By Carmen K. Johnson
Getting an annual mammogram is an essential part of early breast cancer detection along, with breast self-exams and an annual clinical exam by a gynecologist. BPHC’s Pink and Black campaign emphasizes that all three of these procedures are important to risk reduction, espeically for black women are more likely to die after being diagnosed with breast cancer than women of other races.
Mammography should begin at age 40 (or even younger if you have a close relative who is or was a breast cancer survivor, i.e. mother, sister, etc.) Many women fear getting a mammogram, complaining about pain they’ve heard about from other woman. An x-ray of each breast is done, which involves squeezing the breast between two glass plates for a few seconds. Yes, there is some pinching, pain, or pulling. However, this is a small inconvenience compared to the pain of an undetected growing tumor.
Mammography is not perfect. A tumor can remain undetected if a woman has dense tissue or the tumor is close to the chest wall. That is why the breast self-exam and the professional clinical exam are important as well.
Check with your gynecologist about where and when to have your mammogram done. It is possible that it could be done at your local hospital or health center. Locally, the Dana-Farber mammography van visits locations throughout Boston and neighboring towns.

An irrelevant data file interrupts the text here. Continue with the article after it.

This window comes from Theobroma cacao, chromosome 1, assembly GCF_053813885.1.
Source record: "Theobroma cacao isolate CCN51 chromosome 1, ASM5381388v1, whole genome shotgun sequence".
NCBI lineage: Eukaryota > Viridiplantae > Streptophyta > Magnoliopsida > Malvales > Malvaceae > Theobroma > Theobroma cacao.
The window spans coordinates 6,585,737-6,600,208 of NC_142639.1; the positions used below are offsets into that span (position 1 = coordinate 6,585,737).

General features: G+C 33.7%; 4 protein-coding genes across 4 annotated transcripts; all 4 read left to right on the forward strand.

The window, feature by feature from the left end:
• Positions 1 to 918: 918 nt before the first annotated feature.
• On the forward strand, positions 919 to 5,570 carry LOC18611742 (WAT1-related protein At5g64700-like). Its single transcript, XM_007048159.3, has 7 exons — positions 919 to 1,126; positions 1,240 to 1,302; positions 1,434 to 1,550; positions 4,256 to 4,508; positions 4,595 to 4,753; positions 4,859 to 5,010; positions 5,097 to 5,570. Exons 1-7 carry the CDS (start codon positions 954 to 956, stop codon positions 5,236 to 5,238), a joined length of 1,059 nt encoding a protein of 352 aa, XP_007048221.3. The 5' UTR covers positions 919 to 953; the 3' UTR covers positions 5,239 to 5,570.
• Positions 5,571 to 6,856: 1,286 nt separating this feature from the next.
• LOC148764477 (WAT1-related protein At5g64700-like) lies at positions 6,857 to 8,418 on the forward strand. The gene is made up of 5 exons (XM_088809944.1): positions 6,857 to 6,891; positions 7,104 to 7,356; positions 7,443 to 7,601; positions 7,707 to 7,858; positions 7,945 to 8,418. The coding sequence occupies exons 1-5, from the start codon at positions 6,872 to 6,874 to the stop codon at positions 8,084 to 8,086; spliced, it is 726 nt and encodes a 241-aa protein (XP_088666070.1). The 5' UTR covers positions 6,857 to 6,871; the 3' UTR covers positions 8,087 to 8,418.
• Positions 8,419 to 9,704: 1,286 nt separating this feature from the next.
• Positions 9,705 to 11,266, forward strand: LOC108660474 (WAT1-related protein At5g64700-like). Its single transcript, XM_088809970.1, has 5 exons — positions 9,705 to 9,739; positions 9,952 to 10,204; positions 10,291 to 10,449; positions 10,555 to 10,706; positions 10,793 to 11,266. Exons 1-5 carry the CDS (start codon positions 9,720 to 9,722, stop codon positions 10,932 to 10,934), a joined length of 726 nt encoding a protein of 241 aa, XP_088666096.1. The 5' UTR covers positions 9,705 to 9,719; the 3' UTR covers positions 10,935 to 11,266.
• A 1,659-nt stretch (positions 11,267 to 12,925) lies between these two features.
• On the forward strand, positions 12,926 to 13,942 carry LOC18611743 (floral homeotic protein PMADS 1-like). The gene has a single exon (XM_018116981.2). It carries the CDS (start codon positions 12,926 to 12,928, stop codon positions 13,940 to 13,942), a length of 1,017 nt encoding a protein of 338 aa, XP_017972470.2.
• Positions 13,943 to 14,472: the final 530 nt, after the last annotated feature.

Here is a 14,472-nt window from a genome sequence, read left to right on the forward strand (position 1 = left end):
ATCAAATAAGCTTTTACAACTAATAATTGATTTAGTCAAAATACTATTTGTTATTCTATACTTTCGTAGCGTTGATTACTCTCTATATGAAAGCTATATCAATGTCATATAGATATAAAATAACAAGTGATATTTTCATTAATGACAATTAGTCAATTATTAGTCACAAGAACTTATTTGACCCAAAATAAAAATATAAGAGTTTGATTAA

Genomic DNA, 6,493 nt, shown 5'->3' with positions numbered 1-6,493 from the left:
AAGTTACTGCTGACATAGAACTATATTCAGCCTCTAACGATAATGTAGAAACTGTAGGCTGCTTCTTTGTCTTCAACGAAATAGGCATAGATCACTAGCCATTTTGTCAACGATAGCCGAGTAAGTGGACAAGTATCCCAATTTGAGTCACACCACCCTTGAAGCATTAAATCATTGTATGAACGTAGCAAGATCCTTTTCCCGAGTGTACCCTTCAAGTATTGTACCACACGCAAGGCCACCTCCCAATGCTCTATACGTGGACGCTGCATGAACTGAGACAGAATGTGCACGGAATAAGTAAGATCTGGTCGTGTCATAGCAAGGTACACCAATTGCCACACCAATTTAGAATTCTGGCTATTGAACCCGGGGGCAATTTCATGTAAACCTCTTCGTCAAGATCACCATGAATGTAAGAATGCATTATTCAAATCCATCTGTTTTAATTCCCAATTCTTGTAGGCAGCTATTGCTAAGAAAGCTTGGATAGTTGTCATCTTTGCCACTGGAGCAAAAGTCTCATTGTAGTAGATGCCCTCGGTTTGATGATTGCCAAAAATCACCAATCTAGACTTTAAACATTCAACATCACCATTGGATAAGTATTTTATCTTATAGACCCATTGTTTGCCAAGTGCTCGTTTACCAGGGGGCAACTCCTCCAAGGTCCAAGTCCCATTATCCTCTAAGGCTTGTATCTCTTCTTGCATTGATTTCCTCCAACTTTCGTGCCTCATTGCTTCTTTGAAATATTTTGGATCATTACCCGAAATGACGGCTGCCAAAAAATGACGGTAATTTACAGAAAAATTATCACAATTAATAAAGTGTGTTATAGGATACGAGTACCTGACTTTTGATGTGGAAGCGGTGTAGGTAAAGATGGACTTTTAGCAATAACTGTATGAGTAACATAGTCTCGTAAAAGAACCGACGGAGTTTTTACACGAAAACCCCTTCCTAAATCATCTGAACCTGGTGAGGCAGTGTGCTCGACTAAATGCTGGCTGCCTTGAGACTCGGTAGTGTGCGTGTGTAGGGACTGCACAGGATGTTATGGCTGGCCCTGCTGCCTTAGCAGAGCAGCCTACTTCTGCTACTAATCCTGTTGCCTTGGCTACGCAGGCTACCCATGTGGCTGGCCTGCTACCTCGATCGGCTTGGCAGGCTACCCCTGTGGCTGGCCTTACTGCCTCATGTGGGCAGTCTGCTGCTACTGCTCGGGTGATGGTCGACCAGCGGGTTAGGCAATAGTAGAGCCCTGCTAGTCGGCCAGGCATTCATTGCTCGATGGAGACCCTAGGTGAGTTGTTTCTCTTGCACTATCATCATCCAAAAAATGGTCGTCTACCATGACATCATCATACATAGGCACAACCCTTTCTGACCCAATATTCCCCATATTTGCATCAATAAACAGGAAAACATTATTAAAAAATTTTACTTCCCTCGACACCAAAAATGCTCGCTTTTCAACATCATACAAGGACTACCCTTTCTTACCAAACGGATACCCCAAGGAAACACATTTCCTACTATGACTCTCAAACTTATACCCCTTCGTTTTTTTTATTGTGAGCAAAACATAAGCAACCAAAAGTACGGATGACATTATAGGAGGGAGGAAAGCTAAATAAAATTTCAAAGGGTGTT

Mammograms are available by appointment – regardless of ability to pay – by connecting with any one of Boston’s Community Health Centers. The van publishes a calendar, showing when it will be visiting each local health center. Contact the van office during regular business hours (9am to 5:30pm, Monday through Friday) at 617-632-1974 or check out their website.
Carmen K. Johnson is the program coordinator for BPHC’s Pink and Black Campaign, which was launched in 2005 to draw attention to the disparities in breast cancer survival faced by black women. Learn more here